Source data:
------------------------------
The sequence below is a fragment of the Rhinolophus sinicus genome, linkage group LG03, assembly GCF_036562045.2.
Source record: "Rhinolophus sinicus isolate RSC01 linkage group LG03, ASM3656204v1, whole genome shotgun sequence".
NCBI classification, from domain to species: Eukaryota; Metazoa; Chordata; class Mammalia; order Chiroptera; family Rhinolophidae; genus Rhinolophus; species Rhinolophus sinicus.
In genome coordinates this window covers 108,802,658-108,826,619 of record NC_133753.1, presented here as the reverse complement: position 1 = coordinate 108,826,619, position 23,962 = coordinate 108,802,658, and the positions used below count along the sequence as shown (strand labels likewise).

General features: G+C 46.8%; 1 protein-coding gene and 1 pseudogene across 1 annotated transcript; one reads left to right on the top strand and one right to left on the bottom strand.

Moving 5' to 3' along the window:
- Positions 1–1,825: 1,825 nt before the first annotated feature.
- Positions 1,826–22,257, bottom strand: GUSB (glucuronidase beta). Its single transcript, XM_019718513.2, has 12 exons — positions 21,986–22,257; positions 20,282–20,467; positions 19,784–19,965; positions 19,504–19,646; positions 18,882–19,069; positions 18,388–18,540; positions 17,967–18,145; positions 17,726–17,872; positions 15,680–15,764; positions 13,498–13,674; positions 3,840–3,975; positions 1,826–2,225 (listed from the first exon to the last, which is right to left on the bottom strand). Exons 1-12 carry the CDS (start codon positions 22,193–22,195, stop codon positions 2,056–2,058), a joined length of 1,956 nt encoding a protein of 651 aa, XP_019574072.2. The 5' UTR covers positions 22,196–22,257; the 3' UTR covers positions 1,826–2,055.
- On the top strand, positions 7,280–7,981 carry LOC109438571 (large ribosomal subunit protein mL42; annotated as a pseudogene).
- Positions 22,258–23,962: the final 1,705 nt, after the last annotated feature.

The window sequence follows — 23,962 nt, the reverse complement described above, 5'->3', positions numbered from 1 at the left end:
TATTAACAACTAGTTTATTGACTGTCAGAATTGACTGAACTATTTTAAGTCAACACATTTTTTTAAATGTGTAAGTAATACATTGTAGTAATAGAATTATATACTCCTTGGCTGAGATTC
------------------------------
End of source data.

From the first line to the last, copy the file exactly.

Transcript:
The sequence below is a fragment of the Rhinolophus sinicus genome, linkage group LG03, assembly GCF_036562045.2.
Source record: "Rhinolophus sinicus isolate RSC01 linkage group LG03, ASM3656204v1, whole genome shotgun sequence".
NCBI classification, from domain to species: Eukaryota; Metazoa; Chordata; class Mammalia; order Chiroptera; family Rhinolophidae; genus Rhinolophus; species Rhinolophus sinicus.
In genome coordinates this window covers 108,802,658-108,826,619 of record NC_133753.1, presented here as the reverse complement: position 1 = coordinate 108,826,619, position 23,962 = coordinate 108,802,658, and the positions used below count along the sequence as shown (strand labels likewise).

General features: G+C 46.8%; 1 protein-coding gene and 1 pseudogene across 1 annotated transcript; one reads left to right on the top strand and one right to left on the bottom strand.

Moving 5' to 3' along the window:
- Positions 1–1,825: 1,825 nt before the first annotated feature.
- Positions 1,826–22,257, bottom strand: GUSB (glucuronidase beta). Its single transcript, XM_019718513.2, has 12 exons — positions 21,986–22,257; positions 20,282–20,467; positions 19,784–19,965; positions 19,504–19,646; positions 18,882–19,069; positions 18,388–18,540; positions 17,967–18,145; positions 17,726–17,872; positions 15,680–15,764; positions 13,498–13,674; positions 3,840–3,975; positions 1,826–2,225 (listed from the first exon to the last, which is right to left on the bottom strand). Exons 1-12 carry the CDS (start codon positions 22,193–22,195, stop codon positions 2,056–2,058), a joined length of 1,956 nt encoding a protein of 651 aa, XP_019574072.2. The 5' UTR covers positions 22,196–22,257; the 3' UTR covers positions 1,826–2,055.
- On the top strand, positions 7,280–7,981 carry LOC109438571 (large ribosomal subunit protein mL42; annotated as a pseudogene).
- Positions 22,258–23,962: the final 1,705 nt, after the last annotated feature.

The window sequence follows — 23,962 nt, the reverse complement described above, 5'->3', positions numbered from 1 at the left end:
TATTAACAACTAGTTTATTGACTGTCAGAATTGACTGAACTATTTTAAGTCAACACATTTTTTTAAATGTGTAAGTAATACATTGTAGTAATAGAATTATATACTCCTTGGCTGAGATTC